Author Topic: Will stock prices rise in the future due to more international shareholders?  (Read 964 times)


  • Pencil Stache
  • ****
  • Posts: 817
This is not meant to be a very analytical post, just a thought I had earlier today when I read a case study posted here on the forum by a guy from Ukraine who can't invest in index funds like VTSAX because they are not available in his country.

There are many countries, particularly outside of North America and Western Europe, where investing in index funds or even individual stocks is very uncommon because they are either unavailable, offered with high management fees or just not yet part of the "investment culture".

The idea is that as developing countries become more integrated into the global economy, the number of people investing in securities and index funds will increase and result in higher stock prices, other things being equal.

For example, many wealthy people from China invest in real estate at home and abroad and contribute to higher property prices and price/rent ratios in cities like Vancouver, New York and Sydney among others. Anecdotally, China is one of many countries where investors tend to exhibit a property hoarding culture (as opposed to a stock market investment culture). I mention China specifically because its impact on the world is already very high and is likely to increase in the future. What happens when more individual investors in all these countries start investing in index funds? Similar to the current impact of international real estate investors on prices in big global cities, I think stock prices and P/E ratios in the future are likely to be supported by international investors as well, which is good news for buy and hold investors everywhere.

Of course, it's not likely that everybody in the world will start investing in the US stock market exclusively and give VTSAX a big boost. However, i think it is reasonable to expect a lot more individuals in the future to start investing at least in their own countries and probably in international indexes as well which should increase the value of VTWAX (Total World Stock Index Fund).

The last argument I'd like to make is the fact that in the US, higher popularity of index funds in recent 2-3 decades coincided with (or resulted in?) higher P/E ratios. As other countries in the world become more prosperous and index fund investing becomes more commonplace, the same trend is likely to occur internationally as well.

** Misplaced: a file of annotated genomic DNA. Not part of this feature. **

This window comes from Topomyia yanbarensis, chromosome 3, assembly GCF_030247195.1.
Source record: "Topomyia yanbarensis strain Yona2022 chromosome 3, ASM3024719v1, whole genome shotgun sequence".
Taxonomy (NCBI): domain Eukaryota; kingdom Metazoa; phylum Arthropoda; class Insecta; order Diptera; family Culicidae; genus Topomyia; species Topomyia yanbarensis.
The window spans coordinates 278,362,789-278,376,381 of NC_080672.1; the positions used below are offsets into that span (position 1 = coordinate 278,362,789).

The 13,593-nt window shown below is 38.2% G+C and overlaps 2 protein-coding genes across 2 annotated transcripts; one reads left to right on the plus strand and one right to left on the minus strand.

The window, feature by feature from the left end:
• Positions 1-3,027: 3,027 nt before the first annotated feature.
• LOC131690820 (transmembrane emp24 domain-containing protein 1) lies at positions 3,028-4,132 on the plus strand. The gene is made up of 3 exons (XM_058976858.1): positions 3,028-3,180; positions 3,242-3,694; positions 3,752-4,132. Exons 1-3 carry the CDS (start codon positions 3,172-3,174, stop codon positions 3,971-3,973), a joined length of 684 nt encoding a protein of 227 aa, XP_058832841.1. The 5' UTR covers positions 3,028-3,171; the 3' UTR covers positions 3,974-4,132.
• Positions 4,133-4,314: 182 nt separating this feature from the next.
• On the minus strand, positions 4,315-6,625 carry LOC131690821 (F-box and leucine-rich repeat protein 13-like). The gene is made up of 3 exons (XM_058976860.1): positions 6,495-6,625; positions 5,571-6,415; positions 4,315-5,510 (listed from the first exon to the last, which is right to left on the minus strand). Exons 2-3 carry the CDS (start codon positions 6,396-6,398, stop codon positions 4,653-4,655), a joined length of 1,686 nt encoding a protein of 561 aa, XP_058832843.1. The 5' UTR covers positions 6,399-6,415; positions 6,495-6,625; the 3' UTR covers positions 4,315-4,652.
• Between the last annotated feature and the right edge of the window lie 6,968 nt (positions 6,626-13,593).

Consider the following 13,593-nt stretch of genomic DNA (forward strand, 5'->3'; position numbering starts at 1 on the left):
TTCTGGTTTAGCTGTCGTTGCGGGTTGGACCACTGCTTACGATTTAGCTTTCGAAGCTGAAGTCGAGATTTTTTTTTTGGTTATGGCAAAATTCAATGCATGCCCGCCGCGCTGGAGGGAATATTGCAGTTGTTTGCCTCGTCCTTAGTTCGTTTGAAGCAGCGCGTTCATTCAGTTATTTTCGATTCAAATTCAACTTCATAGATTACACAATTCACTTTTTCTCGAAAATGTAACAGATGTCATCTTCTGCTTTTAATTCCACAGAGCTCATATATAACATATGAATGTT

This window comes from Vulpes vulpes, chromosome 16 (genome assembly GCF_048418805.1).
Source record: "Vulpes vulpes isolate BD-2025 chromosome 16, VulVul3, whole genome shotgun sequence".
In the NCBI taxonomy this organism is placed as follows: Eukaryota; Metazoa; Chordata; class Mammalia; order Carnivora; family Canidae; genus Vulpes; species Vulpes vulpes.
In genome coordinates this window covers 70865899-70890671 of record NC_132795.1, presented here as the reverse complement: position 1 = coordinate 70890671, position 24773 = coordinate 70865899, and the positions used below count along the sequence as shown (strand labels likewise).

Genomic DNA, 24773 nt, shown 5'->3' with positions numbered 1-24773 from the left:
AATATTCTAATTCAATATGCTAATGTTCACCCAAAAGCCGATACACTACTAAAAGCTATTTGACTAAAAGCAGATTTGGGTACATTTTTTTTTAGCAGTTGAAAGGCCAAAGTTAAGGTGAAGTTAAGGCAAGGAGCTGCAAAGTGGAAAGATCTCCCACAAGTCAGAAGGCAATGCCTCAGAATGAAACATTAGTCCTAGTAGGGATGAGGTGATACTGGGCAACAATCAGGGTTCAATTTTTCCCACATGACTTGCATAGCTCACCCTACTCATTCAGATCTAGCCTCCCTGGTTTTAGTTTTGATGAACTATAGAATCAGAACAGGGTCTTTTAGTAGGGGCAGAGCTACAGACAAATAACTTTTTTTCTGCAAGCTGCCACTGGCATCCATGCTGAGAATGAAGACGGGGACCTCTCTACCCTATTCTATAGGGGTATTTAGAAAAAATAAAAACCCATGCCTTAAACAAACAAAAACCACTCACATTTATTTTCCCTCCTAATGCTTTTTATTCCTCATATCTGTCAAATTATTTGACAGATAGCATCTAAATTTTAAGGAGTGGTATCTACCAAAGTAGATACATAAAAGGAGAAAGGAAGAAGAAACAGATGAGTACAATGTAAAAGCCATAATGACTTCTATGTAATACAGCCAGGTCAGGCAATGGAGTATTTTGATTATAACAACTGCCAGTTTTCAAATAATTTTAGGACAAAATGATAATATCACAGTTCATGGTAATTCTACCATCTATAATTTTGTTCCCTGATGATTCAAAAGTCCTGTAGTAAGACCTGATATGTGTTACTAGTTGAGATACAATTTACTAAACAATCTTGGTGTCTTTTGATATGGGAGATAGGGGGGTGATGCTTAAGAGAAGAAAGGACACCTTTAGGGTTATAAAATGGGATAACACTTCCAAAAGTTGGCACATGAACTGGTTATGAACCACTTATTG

I tried to find stock ownership statistics by country to support my arguments, but unfortunately a google search didn't give any meaningful results. If anybody has any additional information, real life experience or just an opinion on this subject, please feel free to share.


  • Bristles
  • ***
  • Posts: 287
  • Age: 39
  • Location: Brisbane
Demand may be increasing, but what are the constraints on supply? Pretty sure creative companies can absorb a lot of the pressure by issuing more shares while increasing speculative/vanity projects and executive welfare payments. No need for share prices to rise beyond the minimum needed to stay on the gravy train and discourage shareholder activism.


  • Walrus Stache
  • *******
  • Posts: 7321
  • Location: Sydney, Oz
If prices go too high, a segment of the market will see that as an opportunity to sell until prices go back to what the market perceives as fair value.


  • Handlebar Stache
  • *****
  • Posts: 1396
  • Location: Houston, TX
  • Former locations: Detroit, Indianapolis, Dublin
I am more excited about the hundreds of millions of people entering the middle class, beginning consumption patterns we all recognize: travel, prepared food / varied diet, housing, cars, tech gadgets, etc.  They will raise the stock market by raising the "E," rather than having to inflate the P/E.


  • Handlebar Stache
  • *****
  • Posts: 1774
  • Age: 49
  • Location: Houston TX
  • Devour your prey raptors!
    • Living Universe Foundation
Home country bias is a global phenomenon.  While this may inflate P/E it will do so in local markets and not so much in the S&P.


  • Pencil Stache
  • ****
  • Posts: 924
  • Location: Midwest
Home country bias is a global phenomenon.  While this may inflate P/E it will do so in local markets and not so much in the S&P.

We are a global economy with most of the major SP 500 companies being international.  About 50% of their sales are international.